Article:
Rewind a 1000 years and we would be having breakfast with Viking King Gorm and his son Harald Bluetooth. It is so hard to imagine that this sleepy village was at the heart of Viking activity and birth place of Danish Monarchy. Whilst the Kings castle has never been found, they did discover their 2 burial mounds, 2 ruin stones and then finally a massive grave marker…a 1.4km ship on the site. (Click on the pictures to increase the size)
Today, the palisade around the village of Jelling is marked by concrete pillars. You can walk around the pillars but the best view, to appreciate its size, is from the top of the northern mound. As you descend from the mound you see the two ruin stones. The large ruin stone (son) makes reference to the Danes being Christian and the small ruin stone (father) is the first time the name Denmark is written. The large stone is nicknamed ‘Denmark’s birth certificate’.
Next to the ruin stones a small church and cemetery where they built the first stone church. Inside, simple but elegantly decorated with 12 century fresco’s and a silver marker on the floor where King Grom is buried.
The site is also home to an interactive museum which is full of pictures, models, artefacts and information about Vikings and the findings in and around the village of Jellings. The museum was most enjoyable and informative. Thankfully, the museum answered our most burning question…the strange surname of Bluetooth! Yes, bluetooth as we know it today is named after Harald Bluetooth and if you take H B initials in runes symbols and join together, its the bluetooth symbol!
With a morning of historic fulfilment and a light lunch, we were ready for a long drive. We figured we had better get our skates on if we want to tick all the items on this years hit list. The problem (and its a nice problem) is we just love everywhere we go and we cant help stopping and having a toot.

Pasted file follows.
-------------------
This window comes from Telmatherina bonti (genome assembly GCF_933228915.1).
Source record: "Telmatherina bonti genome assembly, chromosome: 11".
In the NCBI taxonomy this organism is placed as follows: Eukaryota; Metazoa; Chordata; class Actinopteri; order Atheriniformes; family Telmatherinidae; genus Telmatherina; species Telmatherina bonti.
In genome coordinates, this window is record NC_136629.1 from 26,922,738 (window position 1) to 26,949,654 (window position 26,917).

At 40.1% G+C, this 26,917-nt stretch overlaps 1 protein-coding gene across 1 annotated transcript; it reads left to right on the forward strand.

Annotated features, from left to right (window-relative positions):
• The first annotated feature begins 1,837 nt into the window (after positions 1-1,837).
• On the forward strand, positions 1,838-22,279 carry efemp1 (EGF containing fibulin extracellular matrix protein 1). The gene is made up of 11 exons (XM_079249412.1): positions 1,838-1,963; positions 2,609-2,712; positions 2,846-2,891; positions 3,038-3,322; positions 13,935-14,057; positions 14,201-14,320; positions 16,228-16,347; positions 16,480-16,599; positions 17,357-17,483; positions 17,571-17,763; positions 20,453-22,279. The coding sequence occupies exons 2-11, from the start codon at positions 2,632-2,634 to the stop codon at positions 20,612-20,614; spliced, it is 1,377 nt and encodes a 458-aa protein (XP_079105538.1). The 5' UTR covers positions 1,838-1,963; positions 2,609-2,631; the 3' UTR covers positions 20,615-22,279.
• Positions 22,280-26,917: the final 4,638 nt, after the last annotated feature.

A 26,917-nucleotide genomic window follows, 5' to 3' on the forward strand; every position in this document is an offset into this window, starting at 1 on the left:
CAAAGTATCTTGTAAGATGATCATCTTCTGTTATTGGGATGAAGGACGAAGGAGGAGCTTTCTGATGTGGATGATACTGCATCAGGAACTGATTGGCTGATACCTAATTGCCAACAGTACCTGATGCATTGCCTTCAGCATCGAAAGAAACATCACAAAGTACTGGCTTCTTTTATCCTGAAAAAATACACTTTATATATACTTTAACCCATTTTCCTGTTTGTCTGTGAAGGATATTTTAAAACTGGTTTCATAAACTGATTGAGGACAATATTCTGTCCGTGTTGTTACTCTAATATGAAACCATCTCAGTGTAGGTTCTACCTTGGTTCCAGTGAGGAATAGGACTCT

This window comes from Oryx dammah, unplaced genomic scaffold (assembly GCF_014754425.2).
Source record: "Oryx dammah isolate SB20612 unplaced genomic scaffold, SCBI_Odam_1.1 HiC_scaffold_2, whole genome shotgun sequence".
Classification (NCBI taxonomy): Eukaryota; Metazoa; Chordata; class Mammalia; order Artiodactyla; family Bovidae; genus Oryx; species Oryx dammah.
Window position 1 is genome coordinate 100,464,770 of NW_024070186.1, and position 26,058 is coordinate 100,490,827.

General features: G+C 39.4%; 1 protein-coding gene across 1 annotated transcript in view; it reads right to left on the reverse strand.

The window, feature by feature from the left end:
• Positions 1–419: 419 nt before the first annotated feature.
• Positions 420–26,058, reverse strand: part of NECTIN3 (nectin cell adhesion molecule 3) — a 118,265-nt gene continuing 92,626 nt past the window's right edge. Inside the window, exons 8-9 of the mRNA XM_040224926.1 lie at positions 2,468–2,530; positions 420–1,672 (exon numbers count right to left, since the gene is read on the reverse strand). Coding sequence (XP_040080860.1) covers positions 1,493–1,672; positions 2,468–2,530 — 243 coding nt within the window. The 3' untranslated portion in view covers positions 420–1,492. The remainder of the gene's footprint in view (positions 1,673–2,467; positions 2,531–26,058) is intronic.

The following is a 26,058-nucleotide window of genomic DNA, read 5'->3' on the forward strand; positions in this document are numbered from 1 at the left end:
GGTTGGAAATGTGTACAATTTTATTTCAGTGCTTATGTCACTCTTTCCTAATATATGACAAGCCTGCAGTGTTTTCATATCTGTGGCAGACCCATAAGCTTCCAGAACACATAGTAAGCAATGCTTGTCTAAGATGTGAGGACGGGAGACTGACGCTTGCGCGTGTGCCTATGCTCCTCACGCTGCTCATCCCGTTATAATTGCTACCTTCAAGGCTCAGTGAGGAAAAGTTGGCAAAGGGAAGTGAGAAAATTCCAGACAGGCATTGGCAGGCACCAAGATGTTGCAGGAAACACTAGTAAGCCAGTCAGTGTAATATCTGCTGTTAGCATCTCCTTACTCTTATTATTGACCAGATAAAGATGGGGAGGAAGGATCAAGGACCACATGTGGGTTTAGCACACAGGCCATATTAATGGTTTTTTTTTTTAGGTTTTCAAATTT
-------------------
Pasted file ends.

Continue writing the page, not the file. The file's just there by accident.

Most people are unaware of the richness and beauty of Denmark’s interior. It is as green as England and as stunningly scenic as Wales, but with very little tourists. Within 10 minutes of leaving the coast you find yourself driving into lush farmland, fields, lakes and woodlands. With huge farmhouse and snug villages. A corner of Europe almost unspoilt and untouched. In the fields the tractors are busy ploughing the land with the farm workers close by sowing the seeds by hand. The Danes love their horses and almost every farm has a selection of fine horses as well as little ponies.
On route, we stopped at a Lidl before Craig’s withdrawal symptoms got any worse and then filled up with some diesel. We were surprised to see such a gap between petrol (£1)and diesel (79p) prices just thankful Vin’s a diesel drinker. For our last leg of the journey, we hit the motorway. The two lanes road was toll free and very quiet. Shame our motorways are not like this but then again, a lot of the Danes share cars to work or ride their bike. Cars are not such a big deal here and with such lovely surrounding why would you want to travel miles? Around 5pm the motorway got a tad busier and it was really quite funny. Craig was in such a chilled state he was just bumbling along at 75 kmph without a care in the world and failed to notice a pile of traffic behind him. The polite Danes never said a thing and instead joined our little conga.
After several hours we finally decided to call it quits for the day and pulled over at a small campsite in Flauenskjold. A massive lawned area with basic facilities and an honesty box for your payment. We pulled up alongside a French camper, placed our Danish Krone in an envelope and posted our fee for tonight before cracking open the open air cooker. Ribeye steak, Danish sausage, wedges and fresh asparagus, yummy. Plus no smells in Vin tonight!
Our sleep spot tonight, a simple but lovely campsite in Flauenskjold and only £5 per night. Great views over the newly mowed lawn and plenty space for Mac n Tosh to run wild.
GPS position N057.247607 E010.282693
Route: Jellings to Flauenskjold